• Tom says:

        And yes, I am absolutely denying the value of “learning what having a job is all about.” This line of thinking assumes that there is some sort of inherent value in work. The only “value” to work is that it can be exchanged for money. No more, no less.

      • fiftyohm says:

        Um… money assumes the creation of value. Without that, no one eats. No one gets anywhere short of some sort of dystopian Neverland where all are free to do whatever the hell they please at the moment, and to hell with the future consequences. Work is the basic definition of value. J@ckin$ 0££ is, well – just that, sport.

      • fiftyohm says:

        And yeah – I’m sure a high school kid is going to get a job as an “associate attorney”, or an intern at a radio station. Just not on this planet. Good grief.

      • 1mime says:

        I think there is value in work – at an entry level and beyond. It’s not just about money, it’s about understanding what one is capable of, learning to work within an organization and with others, learning how to interact with the public, provide service, find out what one’s likes and skills are as well as one’s deficits. I absolutely agree with the value of work and there are many many people who worked their way through high school, college and post grad work at jobs they didn’t want to work at their entire life. But, they needed those jobs and those jobs taught them something.

        As Fifty pointed out and I as well, there are people who lack the education and skills to do more. They should be fairly rewarded but this may be the only job they can manage.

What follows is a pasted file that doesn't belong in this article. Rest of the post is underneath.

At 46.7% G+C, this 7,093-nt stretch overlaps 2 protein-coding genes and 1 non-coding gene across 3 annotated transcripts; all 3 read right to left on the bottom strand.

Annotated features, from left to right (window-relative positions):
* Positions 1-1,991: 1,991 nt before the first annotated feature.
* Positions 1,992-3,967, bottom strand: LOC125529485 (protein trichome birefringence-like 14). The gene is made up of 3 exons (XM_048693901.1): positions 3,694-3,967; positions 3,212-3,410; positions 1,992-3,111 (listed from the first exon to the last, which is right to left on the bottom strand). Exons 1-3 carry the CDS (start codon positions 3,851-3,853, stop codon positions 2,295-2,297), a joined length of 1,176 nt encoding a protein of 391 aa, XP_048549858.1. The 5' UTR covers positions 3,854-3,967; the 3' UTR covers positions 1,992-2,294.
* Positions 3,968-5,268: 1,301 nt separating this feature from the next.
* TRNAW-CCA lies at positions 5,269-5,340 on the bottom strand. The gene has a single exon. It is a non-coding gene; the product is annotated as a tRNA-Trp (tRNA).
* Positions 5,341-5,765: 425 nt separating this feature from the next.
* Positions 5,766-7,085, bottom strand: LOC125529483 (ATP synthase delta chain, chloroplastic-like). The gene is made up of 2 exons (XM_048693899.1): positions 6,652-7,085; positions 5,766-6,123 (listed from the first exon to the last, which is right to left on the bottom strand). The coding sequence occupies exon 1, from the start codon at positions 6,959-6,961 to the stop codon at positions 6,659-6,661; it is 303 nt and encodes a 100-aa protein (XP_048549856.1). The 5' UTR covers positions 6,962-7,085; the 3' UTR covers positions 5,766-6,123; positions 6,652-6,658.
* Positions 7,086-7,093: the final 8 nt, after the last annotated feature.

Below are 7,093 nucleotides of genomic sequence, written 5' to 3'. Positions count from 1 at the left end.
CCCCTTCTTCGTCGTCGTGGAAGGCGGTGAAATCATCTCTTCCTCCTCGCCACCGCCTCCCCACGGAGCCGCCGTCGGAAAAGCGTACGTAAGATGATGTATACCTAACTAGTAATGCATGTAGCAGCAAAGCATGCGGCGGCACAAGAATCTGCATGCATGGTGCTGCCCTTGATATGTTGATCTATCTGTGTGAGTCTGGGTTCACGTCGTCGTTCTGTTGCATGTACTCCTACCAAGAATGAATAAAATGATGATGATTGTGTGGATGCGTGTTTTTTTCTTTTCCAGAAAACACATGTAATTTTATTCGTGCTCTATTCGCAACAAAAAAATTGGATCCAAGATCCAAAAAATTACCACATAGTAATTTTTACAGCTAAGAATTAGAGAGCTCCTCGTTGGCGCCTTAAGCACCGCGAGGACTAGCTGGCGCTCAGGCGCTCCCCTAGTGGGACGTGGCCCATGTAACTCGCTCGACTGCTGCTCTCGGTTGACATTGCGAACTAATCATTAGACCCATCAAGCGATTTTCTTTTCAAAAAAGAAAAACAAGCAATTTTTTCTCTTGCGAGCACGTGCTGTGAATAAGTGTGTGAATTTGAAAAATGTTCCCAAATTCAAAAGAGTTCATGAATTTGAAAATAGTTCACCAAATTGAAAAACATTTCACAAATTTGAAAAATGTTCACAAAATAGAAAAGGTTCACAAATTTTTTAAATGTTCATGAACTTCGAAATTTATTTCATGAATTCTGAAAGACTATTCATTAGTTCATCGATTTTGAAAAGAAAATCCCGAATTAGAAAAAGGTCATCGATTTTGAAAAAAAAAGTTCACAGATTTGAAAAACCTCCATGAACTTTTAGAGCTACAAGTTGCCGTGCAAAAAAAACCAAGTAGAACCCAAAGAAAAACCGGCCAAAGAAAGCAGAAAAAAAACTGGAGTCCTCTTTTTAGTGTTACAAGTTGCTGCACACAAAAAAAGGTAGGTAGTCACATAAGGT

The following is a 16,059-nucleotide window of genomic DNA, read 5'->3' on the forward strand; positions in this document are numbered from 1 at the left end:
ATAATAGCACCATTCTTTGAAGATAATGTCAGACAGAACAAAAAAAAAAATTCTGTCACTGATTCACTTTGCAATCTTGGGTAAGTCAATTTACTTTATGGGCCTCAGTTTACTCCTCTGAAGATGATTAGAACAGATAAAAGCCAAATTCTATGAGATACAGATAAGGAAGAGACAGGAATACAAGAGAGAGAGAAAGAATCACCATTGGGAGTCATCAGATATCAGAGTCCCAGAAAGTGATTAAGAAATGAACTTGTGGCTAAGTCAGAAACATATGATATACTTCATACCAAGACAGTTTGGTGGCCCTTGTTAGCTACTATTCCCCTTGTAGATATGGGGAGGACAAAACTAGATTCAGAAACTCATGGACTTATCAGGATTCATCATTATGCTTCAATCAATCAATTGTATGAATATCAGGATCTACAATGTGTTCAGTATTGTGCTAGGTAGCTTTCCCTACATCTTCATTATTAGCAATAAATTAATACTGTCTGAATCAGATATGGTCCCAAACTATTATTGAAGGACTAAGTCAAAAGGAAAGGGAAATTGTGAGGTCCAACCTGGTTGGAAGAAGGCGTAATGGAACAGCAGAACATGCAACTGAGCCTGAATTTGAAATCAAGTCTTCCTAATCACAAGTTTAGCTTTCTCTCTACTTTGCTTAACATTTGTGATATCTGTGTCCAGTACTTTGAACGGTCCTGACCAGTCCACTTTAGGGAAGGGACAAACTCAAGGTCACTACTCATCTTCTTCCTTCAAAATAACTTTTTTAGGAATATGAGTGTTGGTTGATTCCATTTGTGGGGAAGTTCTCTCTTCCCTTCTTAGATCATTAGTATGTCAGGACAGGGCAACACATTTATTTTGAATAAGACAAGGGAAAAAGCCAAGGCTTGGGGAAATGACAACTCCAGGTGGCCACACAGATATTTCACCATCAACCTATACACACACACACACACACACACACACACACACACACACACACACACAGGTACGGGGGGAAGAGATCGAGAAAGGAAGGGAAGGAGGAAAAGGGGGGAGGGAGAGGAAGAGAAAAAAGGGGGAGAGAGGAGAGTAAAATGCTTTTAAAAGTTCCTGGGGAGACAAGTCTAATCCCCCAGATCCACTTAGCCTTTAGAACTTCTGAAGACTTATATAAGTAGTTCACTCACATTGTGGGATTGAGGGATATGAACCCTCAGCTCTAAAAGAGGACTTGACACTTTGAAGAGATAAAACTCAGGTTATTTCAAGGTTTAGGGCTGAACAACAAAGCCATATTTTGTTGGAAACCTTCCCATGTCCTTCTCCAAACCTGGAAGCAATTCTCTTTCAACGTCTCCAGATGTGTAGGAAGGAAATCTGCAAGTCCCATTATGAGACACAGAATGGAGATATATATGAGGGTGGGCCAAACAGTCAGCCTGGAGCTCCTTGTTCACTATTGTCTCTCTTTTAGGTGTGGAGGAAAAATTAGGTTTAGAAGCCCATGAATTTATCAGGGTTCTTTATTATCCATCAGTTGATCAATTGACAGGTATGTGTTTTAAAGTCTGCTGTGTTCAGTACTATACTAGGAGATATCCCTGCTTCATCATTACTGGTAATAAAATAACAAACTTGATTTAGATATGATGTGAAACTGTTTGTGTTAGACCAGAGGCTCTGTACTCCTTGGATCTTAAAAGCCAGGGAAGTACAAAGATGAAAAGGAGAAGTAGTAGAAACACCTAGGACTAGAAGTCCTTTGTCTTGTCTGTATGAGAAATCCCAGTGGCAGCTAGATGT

• fiftyohm says:

        Honestly mime, I do really like to see newcomers to the blog. I do appreciate other points of view. But some of them just make my eyes bug out. Somehow I’m reminded of something I said about hipsters the other day.

      • Tom says:

        Talk about missing the point. The fact that a high school kid can’t get a job as an associate attorney isn’t the point.

        An associate attorney can make partner. A burger flipper can… flip more burgers. There is a difference here; one of these offers the possibility of advancement. The high school kid, by the way, is far better off not working, concentrating on his or her schoolwork instead so he or she can get into college. Working at a menial job after school isn’t even a good bullet point on a resume once you’ve finished school. I worked at a pizza place during college, and aside from having a little spending money from it I didn’t get anything out of it. This whole idea that kids need to learn the value of work is bull.

      • 1mime says:

        Ok, Tom. Poverty lesson time. Many kids who work during high school and college are not working for “spending money”, they are contributing to their family’s survival. Big difference. Sure, it’s always better for kids to study and participate in school activites than it is to work – especially if it is only for spending money. But, lots of kids can’t. The real world is a lot harder than many of us grew up in. I don’t know if I could have done as good a job as many of these kids/college students who are literally burning the candle at both ends.